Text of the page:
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You can’t beat Seville, the land of the fiery, when it comes to the passion and pageantry of Spain’s Semana Santa held on the week before Easter. Beside it, Madrid’s Holy Week
celebrations would pale. (No offence meant to the Madrileños!)


by Jack Wright


Elaborate float

The Holy Week, central to which are the religious processions, commemorates the Passion of Christ, the climactic last days of the Savior on earth. In Seville the floats (pasos) in these processions, which usually weigh more than a ton each and are carried on the shoulders or necks of the costaleros (float bearers), are reputed to be the most elaborate in the country. The pasos portray Christ through lifelike wooden images – in themselves magnificent works of art –  from his triumphant entry into Jerusalem (Palm Sunday) to his crucifixion (Good Friday) and resurrection (Easter Sunday).

La Macarena

Just as important in the celebrations are the pasos of Christ’s grieving mother. During the Lenten celebrations, the Virgin Mother is honored in Seville as The Virgin of Hope of Macarena, more popularly and simply known as La Macarena. She appears in the form of a 17th century wooden image whose religious grandeur drive vast crowds to fervent veneration.

Also known as La Señora de Sevilla (The Lady of Seville), the procession in her honor is one of the longest of the Holy Week (14 hours, from midnight of Good Friday to 2:00 PM of Holy Saturday). The most applauded, certainly.

The image of La Macarena is in fact considered a national treasure by Catholic Spain. It reflects quite palpably the piety and the suffering of the Mother of Christ, she whose son would die on the cross to redeem his sinning people.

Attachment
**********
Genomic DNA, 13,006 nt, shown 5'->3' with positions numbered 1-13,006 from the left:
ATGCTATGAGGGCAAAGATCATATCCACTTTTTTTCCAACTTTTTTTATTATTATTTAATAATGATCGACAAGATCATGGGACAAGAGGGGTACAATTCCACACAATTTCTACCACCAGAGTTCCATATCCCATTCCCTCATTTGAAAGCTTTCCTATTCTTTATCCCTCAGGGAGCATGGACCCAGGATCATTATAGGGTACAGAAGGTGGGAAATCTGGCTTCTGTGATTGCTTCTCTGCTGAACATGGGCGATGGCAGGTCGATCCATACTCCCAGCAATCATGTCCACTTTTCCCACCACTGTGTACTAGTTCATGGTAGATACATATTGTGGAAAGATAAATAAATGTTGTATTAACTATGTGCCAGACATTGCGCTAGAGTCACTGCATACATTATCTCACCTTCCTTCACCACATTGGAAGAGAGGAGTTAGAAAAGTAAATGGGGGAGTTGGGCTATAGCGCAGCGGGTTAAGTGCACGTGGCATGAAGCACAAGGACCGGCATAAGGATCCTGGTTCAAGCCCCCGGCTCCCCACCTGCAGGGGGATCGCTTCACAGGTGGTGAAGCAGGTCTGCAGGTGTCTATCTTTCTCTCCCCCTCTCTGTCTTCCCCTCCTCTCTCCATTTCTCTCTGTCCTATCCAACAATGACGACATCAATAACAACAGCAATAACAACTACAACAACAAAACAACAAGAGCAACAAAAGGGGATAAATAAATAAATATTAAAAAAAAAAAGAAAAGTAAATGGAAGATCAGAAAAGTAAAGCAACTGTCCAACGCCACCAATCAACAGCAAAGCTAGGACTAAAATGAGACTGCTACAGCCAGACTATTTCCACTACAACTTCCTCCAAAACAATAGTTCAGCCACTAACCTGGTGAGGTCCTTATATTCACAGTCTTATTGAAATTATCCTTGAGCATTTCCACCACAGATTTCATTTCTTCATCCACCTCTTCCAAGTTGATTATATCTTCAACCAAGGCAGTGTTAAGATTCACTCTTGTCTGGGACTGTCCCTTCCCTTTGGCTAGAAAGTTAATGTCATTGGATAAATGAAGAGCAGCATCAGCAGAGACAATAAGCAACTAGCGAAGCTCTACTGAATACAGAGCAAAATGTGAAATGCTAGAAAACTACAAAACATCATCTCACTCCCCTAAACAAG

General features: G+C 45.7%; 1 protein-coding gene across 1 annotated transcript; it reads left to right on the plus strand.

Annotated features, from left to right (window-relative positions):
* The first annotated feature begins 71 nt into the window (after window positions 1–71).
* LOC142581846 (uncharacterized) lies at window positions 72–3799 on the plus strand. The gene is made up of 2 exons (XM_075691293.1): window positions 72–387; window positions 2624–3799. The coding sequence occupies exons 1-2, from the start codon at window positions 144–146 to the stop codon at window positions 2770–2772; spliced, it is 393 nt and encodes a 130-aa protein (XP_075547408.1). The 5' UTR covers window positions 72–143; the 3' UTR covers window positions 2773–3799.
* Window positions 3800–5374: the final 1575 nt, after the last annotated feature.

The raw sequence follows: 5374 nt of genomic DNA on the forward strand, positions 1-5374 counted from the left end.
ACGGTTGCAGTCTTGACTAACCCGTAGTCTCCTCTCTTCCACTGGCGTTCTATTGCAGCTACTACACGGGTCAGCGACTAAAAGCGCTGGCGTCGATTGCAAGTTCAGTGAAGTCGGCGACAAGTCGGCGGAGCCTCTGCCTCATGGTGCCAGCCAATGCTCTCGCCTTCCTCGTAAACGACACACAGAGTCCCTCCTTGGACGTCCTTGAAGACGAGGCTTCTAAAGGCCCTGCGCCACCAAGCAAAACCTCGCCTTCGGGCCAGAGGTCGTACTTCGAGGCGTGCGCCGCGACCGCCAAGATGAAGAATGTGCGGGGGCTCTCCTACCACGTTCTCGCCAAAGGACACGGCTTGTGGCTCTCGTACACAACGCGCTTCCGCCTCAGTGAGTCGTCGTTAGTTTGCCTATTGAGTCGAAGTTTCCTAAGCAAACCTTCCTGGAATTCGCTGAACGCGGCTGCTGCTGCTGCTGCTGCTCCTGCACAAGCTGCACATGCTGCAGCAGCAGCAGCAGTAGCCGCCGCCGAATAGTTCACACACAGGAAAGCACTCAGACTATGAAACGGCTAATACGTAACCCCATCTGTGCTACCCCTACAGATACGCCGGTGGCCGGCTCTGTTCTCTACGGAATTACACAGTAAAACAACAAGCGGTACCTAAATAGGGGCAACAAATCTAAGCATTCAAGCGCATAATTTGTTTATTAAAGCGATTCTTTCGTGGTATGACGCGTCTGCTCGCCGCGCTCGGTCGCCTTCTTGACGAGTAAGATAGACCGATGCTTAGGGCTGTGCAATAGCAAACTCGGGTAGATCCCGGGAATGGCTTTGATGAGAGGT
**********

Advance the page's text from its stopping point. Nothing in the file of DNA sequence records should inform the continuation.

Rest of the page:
These are the sights. How about the sounds and scents of the Sevillian Holy Week? Just like anywhere else in Spain, really. Except that here they’re more intense.

Devotee singing saeta to the crucified Christ

The aroma of thousands of burning candles, the incenses, the solemn rolling of the drums and the blowing of the melancholy trumpets, the fiercely emotive saeta sung in the night by the Sevillian saeteros to Jesus and Mary as they pass by on their floats.

If these don’t take you to an amazing world of rituals and audio-visuals you’ve never known before, nothing ever will.

Holy Week in Spain, and more potently in Seville, is a celebration for all the senses to imbibe and whose memory will be treasured by those who are lucky to attend.


Our Lady of  Hope of Triana (The procession which takes place in the neighborhood of Triana, off the center of Seville, features Our Lady of Hope of Triana, as opposed to The Virgin of Hope of Macarena.)

Religious brotherhood

Torrija (with coffee icecream), a Holy Week delicacy of the first order





















> Featured image by Sandra Vallaure, CC BY2.0
> Elaborate float by Sandra Vallaure, CC BY2.0
> La Macarena by Sandra Vallaure, CC BY2.0
> Saeta by Pablo BM, CC BY2.0
> Our Lady of Hope of Triana by Catedrales y Iglesias/Alejandro Blanco, CC BY2.0
> Trumpets, cropped, by Juan Carlos Guijarro, CC BY2.0
> Religious brotherhood by Sandra Vallaure, CC BY2.0
> Torrija by Mover el Bigote, CC BY2.0
> Float with Jesus in the center by Juan Carlos Guijarro, CC BY2.0